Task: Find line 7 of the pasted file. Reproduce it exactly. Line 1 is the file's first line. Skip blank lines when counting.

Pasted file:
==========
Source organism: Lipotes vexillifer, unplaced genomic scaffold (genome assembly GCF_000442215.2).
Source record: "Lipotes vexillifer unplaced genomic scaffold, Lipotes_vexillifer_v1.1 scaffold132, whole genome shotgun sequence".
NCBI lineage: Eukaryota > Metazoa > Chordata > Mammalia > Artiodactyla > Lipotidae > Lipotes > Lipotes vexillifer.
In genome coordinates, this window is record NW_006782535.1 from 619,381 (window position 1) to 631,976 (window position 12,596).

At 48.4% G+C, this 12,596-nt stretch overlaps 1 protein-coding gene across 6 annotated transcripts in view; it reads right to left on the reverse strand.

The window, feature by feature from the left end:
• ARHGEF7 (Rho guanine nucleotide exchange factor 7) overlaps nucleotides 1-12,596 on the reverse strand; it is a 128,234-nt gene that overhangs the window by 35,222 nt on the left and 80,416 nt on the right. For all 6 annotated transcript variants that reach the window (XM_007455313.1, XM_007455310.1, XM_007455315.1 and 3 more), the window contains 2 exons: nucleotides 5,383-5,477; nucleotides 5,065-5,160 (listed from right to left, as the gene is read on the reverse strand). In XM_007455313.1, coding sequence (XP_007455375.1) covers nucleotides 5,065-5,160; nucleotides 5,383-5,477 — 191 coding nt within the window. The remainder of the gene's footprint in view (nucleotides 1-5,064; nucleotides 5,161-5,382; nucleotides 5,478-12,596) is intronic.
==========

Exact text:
• ARHGEF7 (Rho guanine nucleotide exchange factor 7) overlaps nucleotides 1-12,596 on the reverse strand; it is a 128,234-nt gene that overhangs the window by 35,222 nt on the left and 80,416 nt on the right. For all 6 annotated transcript variants that reach the window (XM_007455313.1, XM_007455310.1, XM_007455315.1 and 3 more), the window contains 2 exons: nucleotides 5,383-5,477; nucleotides 5,065-5,160 (listed from right to left, as the gene is read on the reverse strand). In XM_007455313.1, coding sequence (XP_007455375.1) covers nucleotides 5,065-5,160; nucleotides 5,383-5,477 — 191 coding nt within the window. The remainder of the gene's footprint in view (nucleotides 1-5,064; nucleotides 5,161-5,382; nucleotides 5,478-12,596) is intronic.